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States Producing the Most Fruits & Vegetables


States Producing the Most Fruits & Vegetables

Many sectors of the economy have struggled during the COVID-19 pandemic, but one of the sectors that has faced the greatest challenges in the U.S. is also one of the most critical: agriculture.

The early days and weeks of the pandemic were difficult for many agricultural businesses as shutdowns created major disruptions for some of their primary customers. Much of the food service industry shut down overnight in March 2020, drastically scaling back one of the primary sales markets for farmers. In response, more agricultural producers shifted their focus to retail grocery and wholesalers. However, they paid a steep price in the form of lost products and new costs in labor and logistics to adapt to different distribution channels.

Since then, agriculture has faced many of the same supply chain and labor challenges currently plaguing the rest of the economy. Supply chain breakdowns have meant that farms have been struggling to obtain supplies and equipment that they need and that it has become more difficult to transport their products to customers. Labor force participation remains below pre-pandemic levels, especially in low-wage occupations, which has contributed to a shortage of pickers and other agricultural workers. Because produce is perishable, these issues have caused millions of pounds of produce to go unharvested or spoil before reaching consumers.

These disruptions pose a problem for consumers, who may have less ability to access high-quality fresh food at a low price, but also for the economy at large. Fresh produce in the form of fruits, nuts, and vegetables represents nearly a quarter of the total production value of U.S. crops. These products are also part of a larger value chain in the food industry that includes food processing plants, distributors, restaurants and other food service businesses, and grocery. This means that challenges in growing, harvesting, and supplying fresh produce creates additional struggles downstream for other closely related businesses.

These issues are also likely to affect what crops farms choose to grow and in what amounts. Because crops take time to raise, farmers essentially must make decisions in the present based on predictions about what the market might look like months in advance. With continued uncertainty, agricultural producers may prefer to shift more of their focus to crops that have higher value to improve their margins. In general, tree nuts and fruits tend to have higher production value than vegetables.

The current state of the agricultural market also underscores the importance of domestic agricultural production. In recent years, the U.S. has been importing a large share of its fresh and frozen fruits and vegetables, with imports totaling more than $24 billion in 2019. But with ongoing supply chain challenges worldwide, production closer to home will be important in maintaining the supply of food.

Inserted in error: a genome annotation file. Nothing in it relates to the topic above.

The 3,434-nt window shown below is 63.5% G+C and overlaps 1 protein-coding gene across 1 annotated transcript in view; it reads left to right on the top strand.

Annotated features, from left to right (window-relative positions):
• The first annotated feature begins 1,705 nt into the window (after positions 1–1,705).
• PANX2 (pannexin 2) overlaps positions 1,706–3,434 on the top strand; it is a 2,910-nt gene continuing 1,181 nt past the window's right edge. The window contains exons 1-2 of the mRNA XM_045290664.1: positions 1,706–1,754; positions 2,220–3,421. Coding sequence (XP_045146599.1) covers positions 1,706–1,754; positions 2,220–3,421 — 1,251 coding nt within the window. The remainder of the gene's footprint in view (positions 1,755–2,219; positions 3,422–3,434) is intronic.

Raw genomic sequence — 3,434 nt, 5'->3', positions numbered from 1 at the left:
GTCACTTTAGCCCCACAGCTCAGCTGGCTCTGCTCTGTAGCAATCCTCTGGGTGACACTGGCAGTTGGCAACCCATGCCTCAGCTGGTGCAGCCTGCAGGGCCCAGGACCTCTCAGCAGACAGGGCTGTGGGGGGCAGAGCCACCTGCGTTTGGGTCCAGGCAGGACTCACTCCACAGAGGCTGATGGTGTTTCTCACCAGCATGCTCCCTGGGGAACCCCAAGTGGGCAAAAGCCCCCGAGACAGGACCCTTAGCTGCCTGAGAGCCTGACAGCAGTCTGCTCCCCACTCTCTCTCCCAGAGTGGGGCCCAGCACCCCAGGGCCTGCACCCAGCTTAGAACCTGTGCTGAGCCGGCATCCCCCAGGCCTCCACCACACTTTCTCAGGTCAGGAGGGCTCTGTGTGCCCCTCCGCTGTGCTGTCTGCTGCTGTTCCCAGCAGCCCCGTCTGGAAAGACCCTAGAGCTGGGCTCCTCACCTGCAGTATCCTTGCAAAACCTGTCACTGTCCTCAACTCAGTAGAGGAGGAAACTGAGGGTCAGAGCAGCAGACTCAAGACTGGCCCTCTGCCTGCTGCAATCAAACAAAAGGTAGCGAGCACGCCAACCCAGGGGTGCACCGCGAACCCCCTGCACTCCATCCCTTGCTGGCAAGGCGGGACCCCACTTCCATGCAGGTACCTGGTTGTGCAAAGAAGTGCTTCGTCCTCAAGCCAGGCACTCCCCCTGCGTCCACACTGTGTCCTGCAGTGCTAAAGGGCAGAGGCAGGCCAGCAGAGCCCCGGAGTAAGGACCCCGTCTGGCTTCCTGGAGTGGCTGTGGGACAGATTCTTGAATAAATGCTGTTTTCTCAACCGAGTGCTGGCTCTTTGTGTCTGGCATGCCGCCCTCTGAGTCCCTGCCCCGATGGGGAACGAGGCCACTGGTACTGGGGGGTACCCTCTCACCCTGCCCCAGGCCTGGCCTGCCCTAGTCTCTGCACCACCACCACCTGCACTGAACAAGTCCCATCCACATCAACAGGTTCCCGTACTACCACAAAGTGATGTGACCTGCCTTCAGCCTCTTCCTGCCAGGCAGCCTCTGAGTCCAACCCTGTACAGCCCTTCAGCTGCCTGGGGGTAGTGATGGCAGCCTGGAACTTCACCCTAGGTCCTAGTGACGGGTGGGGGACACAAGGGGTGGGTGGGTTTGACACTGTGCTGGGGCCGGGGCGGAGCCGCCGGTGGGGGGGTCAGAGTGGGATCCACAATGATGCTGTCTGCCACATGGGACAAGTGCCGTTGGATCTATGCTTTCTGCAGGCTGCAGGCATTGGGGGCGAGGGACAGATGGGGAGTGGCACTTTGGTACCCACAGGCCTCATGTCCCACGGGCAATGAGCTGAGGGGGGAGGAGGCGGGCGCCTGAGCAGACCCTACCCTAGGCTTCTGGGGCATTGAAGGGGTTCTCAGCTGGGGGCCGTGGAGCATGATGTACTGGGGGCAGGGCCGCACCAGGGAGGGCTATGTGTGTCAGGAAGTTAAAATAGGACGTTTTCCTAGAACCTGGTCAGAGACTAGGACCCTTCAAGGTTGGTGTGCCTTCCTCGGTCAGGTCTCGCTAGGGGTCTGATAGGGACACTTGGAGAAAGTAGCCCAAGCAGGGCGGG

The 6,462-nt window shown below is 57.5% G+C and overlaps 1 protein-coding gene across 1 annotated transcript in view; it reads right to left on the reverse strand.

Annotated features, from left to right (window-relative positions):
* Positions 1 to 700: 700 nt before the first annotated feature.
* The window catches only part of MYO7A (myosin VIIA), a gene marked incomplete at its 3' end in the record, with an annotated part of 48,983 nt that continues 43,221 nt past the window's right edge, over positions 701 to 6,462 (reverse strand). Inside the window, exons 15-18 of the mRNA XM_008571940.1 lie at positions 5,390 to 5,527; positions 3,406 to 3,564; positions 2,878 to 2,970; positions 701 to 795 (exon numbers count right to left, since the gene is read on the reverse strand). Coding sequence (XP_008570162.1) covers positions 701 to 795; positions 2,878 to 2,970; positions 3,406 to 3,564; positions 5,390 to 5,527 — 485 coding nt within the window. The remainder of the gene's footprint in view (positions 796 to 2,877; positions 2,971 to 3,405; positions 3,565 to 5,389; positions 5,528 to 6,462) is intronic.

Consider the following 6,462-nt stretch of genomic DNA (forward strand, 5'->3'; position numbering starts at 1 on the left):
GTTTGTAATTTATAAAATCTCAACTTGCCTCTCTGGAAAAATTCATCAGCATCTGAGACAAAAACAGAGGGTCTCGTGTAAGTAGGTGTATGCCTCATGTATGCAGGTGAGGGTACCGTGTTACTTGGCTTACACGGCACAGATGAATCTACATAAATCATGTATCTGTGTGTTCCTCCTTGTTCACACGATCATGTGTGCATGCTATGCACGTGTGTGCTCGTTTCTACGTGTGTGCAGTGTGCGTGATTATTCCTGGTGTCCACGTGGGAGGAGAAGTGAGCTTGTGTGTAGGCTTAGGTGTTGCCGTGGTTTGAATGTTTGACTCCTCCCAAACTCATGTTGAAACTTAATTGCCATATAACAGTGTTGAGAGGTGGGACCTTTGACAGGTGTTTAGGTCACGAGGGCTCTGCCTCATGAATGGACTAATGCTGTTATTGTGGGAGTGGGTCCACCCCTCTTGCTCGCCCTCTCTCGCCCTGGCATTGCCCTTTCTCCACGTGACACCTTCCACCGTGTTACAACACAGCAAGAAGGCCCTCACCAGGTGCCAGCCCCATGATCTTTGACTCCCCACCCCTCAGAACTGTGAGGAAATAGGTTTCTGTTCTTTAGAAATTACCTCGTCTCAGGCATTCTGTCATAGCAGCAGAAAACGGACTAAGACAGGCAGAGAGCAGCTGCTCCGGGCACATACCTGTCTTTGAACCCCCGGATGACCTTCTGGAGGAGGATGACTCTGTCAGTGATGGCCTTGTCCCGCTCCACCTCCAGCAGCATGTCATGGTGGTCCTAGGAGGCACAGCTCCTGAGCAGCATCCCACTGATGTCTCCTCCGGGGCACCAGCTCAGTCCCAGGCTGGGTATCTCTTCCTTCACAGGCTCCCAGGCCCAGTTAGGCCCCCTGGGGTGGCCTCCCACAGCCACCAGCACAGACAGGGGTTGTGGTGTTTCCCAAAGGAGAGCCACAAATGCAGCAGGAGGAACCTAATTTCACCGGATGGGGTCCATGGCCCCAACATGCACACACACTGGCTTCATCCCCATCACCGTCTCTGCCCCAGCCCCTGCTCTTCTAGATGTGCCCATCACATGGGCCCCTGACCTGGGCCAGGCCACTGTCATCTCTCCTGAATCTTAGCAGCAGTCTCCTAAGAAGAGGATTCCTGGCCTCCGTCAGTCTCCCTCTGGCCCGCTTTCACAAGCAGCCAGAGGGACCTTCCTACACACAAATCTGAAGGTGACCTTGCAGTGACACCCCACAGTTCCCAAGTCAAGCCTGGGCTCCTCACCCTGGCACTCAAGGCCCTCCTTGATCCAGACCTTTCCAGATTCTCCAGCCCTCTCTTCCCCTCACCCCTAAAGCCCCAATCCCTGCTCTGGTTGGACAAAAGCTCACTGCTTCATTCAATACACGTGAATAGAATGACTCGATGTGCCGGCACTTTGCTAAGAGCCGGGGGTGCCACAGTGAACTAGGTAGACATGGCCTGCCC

These fruits and vegetables come from a relatively small number of states where agricultural production is highly concentrated. The leader among these states is California, which is responsible for nearly 70% of U.S. fruit and vegetable production by itself. California is joined by other Western states like Washington, Oregon, and Arizona among the leaders, along with highly agriculture-dependent states in the South and Midwest.

The data used in this analysis is from the USDA. All data shown is for the year 2019, the most recent available covering both fruits and vegetables. To identify the states producing the most fruits and vegetables, researchers at calculated the total production value of both fruit and nut crops as well as vegetable crops, measured in dollars. Researchers also calculated what percentage of total U.S. fruit, nut, and vegetable production is accounted for by each state. Only states with available agricultural data from the USDA were included in the study.

Here are the states producing the most fruits and vegetables.

State Rank Total fruit & vegetable production Share of U.S. total fruit & vegetable production Total fruit production Total vegetable production
California    1    $29,181,329,000    68.94%    $21,437,185,000    $7,744,144,000
Washington    2    $3,396,600,000    8.02%    $3,033,860,000    $362,740,000
Florida    3    $2,759,462,000    6.52%    $1,536,612,000    $1,222,850,000
Arizona    4    $1,825,539,000    4.31%    $197,188,000    $1,628,351,000
Georgia    5    $823,604,000    1.95%    $308,074,000    $515,530,000
Oregon    6    $650,912,000    1.54%    $456,326,000    $194,586,000
Michigan    7    $578,847,000    1.37%    $361,709,000    $217,138,000
North Carolina    8    $560,492,000    1.32%    $60,811,000    $499,681,000
New York    9    $503,842,000    1.19%    $276,937,000    $226,905,000
Texas    10    $348,246,000    0.82%    $163,350,000    $184,896,000